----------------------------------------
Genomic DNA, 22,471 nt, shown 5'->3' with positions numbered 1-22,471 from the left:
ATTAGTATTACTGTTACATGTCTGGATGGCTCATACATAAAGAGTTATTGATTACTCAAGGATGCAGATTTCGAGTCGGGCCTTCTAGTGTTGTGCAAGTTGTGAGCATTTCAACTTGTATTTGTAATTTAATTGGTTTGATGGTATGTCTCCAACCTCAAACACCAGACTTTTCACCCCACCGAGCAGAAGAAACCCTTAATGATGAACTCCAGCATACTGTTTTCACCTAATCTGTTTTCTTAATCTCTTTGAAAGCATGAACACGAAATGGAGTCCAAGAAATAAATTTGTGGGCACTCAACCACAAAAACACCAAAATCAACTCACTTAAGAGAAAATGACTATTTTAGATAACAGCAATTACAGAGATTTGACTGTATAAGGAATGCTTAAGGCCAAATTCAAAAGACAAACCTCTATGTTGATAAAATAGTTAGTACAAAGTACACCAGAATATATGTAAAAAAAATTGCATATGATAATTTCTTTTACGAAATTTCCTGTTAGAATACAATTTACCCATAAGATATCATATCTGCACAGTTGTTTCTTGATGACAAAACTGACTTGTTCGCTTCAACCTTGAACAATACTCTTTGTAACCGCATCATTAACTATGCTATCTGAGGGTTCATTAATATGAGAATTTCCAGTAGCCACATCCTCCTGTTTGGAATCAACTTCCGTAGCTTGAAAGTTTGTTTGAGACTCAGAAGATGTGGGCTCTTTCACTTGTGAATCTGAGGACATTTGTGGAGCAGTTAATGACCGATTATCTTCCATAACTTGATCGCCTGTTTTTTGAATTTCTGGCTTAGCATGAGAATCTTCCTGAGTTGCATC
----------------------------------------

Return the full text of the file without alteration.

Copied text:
Genomic DNA, 22,471 nt, shown 5'->3' with positions numbered 1-22,471 from the left:
ATTAGTATTACTGTTACATGTCTGGATGGCTCATACATAAAGAGTTATTGATTACTCAAGGATGCAGATTTCGAGTCGGGCCTTCTAGTGTTGTGCAAGTTGTGAGCATTTCAACTTGTATTTGTAATTTAATTGGTTTGATGGTATGTCTCCAACCTCAAACACCAGACTTTTCACCCCACCGAGCAGAAGAAACCCTTAATGATGAACTCCAGCATACTGTTTTCACCTAATCTGTTTTCTTAATCTCTTTGAAAGCATGAACACGAAATGGAGTCCAAGAAATAAATTTGTGGGCACTCAACCACAAAAACACCAAAATCAACTCACTTAAGAGAAAATGACTATTTTAGATAACAGCAATTACAGAGATTTGACTGTATAAGGAATGCTTAAGGCCAAATTCAAAAGACAAACCTCTATGTTGATAAAATAGTTAGTACAAAGTACACCAGAATATATGTAAAAAAAATTGCATATGATAATTTCTTTTACGAAATTTCCTGTTAGAATACAATTTACCCATAAGATATCATATCTGCACAGTTGTTTCTTGATGACAAAACTGACTTGTTCGCTTCAACCTTGAACAATACTCTTTGTAACCGCATCATTAACTATGCTATCTGAGGGTTCATTAATATGAGAATTTCCAGTAGCCACATCCTCCTGTTTGGAATCAACTTCCGTAGCTTGAAAGTTTGTTTGAGACTCAGAAGATGTGGGCTCTTTCACTTGTGAATCTGAGGACATTTGTGGAGCAGTTAATGACCGATTATCTTCCATAACTTGATCGCCTGTTTTTTGAATTTCTGGCTTAGCATGAGAATCTTCCTGAGTTGCATC